In some parts of the country, spotted dog is also called railway cake – ‘a currant for every station’ as the saying goes.   In my case though, it would be ‘a sultana for every station’. I prefer them for their more luscious flavour. This bread has always been a favourite with our children, freshly made on Sunday mornings for our picnics on the cliffs at Ballyandreen or relished with lashings of butter, jam and steaming mugs of drinking chocolate after a winter walk on Shanagarry strand. Perfect for Saint Patrick’s Day.

Makes 1 round loaf

450g plain flour, preferably unbleached

1 level teaspoon bicarbonate of soda

110g plump sultanas

1 dessertspoon sugar

1 level teaspoon salt

1 egg

350ml buttermilk (approx.)

Preheat your oven to 220°C/Gas Mark 7.

Sieve the flour and bicarb into a large mixing bowl, then add the fruit, sugar and salt. Mix the ingredients well by lifting them up above the bowl and letting them fall loosely back into the bowl through your fingers. This adds more air and therefore more lightness to the finished bread.

Now make a well in the centre of the flour. Break the egg into the bottom of the measuring jug, whisking to break it up, then add the buttermilk up to the 400ml level, so that the egg makes up part of the total liquid measurement. Pour most of this milk and egg mixture into the flour.

With your fingers open and stiff, mix in a full circular movement, drawing in the flour from the sides of the bowl. Add more milk and egg mixture if necessary.

The dough should be nice and soft, but not too wet and sticky.

With spotted dog, as with all soda breads, mix as quickly and as gently as possible to keep the dough light and airy but avoid over-mixing. When it comes together – a matter of seconds – turn it out onto a well-floured work surface. Wash and dry your hands.

With floured hands, roll the dough lightly for a few seconds, just enough to tidy it up. Pat the dough into a round and press gently with the fingers to about 6cm high.

Transfer the dough onto a baking tray dusted lightly with flour. Mark the top with a deep cross and prick each of the dough triangles with your knife to let the pesky fairies out.

Bake in the preheated oven for 5 minutes, then reduce the temperature to 180°C/Gas Mark 4 and bake for a further 35 minutes, until the bottom sounds hollow when tapped.

Cut into thick slices and spread lavishly with Irish butter and jam.

Spotted Dog is also really good eaten with slices of Cheddar cheese.

Rhubarb and Custard Tart with Pistachios

Rhubarb and custard are a combo made in heaven. This tart has a carefully arranged lattice of rhubarb on top but if you can’t be ‘faffed’ arranging the rhubarb meticulously, just scatter it into the tart base – it’ll still taste delicious.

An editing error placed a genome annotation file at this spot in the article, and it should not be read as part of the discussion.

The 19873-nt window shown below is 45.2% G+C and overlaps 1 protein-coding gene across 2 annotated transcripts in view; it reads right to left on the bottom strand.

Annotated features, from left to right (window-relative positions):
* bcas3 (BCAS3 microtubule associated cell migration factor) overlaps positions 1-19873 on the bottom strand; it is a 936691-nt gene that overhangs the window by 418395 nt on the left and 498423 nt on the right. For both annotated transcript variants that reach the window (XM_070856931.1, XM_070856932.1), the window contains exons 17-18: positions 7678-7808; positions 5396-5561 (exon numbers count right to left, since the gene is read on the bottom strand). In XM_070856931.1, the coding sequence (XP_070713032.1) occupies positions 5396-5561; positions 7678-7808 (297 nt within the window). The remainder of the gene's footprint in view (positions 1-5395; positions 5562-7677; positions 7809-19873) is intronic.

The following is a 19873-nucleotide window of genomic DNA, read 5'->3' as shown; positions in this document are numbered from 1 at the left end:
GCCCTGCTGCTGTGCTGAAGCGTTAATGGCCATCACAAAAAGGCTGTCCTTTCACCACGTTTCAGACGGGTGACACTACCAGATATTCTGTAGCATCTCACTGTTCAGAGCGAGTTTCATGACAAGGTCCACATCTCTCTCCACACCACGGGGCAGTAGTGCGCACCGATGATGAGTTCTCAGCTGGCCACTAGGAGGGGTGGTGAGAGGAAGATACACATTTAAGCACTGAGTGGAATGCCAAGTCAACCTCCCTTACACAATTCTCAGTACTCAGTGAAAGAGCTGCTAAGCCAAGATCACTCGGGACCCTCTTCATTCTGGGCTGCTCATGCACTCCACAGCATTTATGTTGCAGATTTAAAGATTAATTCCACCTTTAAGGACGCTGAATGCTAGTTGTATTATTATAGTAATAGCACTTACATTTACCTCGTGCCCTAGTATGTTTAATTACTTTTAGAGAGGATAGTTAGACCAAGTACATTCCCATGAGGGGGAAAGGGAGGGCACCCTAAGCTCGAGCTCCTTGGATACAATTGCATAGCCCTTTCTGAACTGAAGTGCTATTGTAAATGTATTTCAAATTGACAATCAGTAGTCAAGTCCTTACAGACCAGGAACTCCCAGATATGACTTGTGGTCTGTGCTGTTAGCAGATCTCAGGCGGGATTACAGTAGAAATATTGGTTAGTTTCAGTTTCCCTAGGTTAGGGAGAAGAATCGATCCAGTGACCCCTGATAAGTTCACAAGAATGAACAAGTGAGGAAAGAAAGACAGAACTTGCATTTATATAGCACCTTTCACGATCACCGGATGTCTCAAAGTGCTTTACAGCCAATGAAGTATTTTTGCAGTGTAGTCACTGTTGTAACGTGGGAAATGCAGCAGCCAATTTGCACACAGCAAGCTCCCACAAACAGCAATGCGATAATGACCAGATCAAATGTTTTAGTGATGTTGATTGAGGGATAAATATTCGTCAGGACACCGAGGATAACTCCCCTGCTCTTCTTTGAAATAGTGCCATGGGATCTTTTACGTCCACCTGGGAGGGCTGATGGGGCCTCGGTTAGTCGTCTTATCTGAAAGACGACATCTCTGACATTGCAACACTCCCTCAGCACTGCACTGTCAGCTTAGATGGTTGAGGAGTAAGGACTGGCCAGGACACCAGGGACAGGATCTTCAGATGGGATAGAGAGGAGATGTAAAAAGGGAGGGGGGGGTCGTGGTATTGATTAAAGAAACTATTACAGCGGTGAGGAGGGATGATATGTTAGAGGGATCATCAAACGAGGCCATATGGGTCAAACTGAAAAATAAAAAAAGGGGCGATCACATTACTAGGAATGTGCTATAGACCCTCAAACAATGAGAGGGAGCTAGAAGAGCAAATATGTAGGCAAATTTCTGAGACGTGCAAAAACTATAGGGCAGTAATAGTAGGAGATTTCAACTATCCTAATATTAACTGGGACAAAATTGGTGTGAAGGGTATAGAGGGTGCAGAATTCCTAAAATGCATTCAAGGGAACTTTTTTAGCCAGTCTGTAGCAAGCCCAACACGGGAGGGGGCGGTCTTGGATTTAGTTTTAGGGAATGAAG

Serves 10-12 


225g plain flour 

pinch of salt 

175g soft butter

1 dessertspoon icing sugar 

a little beaten egg or egg yolk and water to bind 


600g or a little more rhubarb, cut into small pieces 

1-2 tablespoons caster sugar 

2 large or 3 small eggs 

3 tablespoons caster sugar  

1 teaspoon pure vanilla extract

300ml cream 


45g coarsely chopped pistachio nuts (optional)

To Serve

softly whipped cream

1 x 30.5cm tart tin or 2 x 18cm tart tins 

Make the shortcrust pastry.

Sift the flour and salt into a large bowl. Cut the butter into cubes, toss in the flour and then rub in with your fingertips. 

Keep everything as cool as possible; if the fat is allowed to melt, the finished pastry may be tough. When the mixture looks like coarse breadcrumbs, stop.   Add the icing sugar.

Whisk the egg or egg yolk and add some water. Using a fork to stir, add just enough liquid to bring the pastry together, then discard the fork and collect it into a ball with your hands, this way you can judge more accurately if you need a few more drops of liquid. Although rather damp pastry is easier to handle and roll out, the resulting crust can be tough and may well shrink out of shape as the water evaporates in the oven. The drier and more difficult-to-handle pastry will give a crisper, shorter crust.

Wrap in parchment paper and leave to relax in the fridge for at least 1 hour before using.  It will keep for a week in the fridge and also freezes well.

Line a tart tin (or tins), with a removable base and chill for 10 minutes.   Line with paper and fill with dried beans and bake blind in a moderate oven 180°C/Gas Mark 4 for 15-20 minutes. Remove the paper and beans, paint the tart with a little egg wash and return to the oven for 3 or 4 minutes.   

Arrange the cut rhubarb evenly or in a chevron pattern on the base of the tart shell.  Sprinkle with 1-2 tablespoons caster sugar.  

Whisk the eggs well, with the 3 tablespoons sugar and vanilla extract, add the cream. Strain this mixture over the rhubarb and cook in the preheated oven for 35 minutes until the custard is set and the rhubarb is fully cooked.

Scatter with coarsely chopped pistachios.  Serve warm with a bowl of softly whipped cream.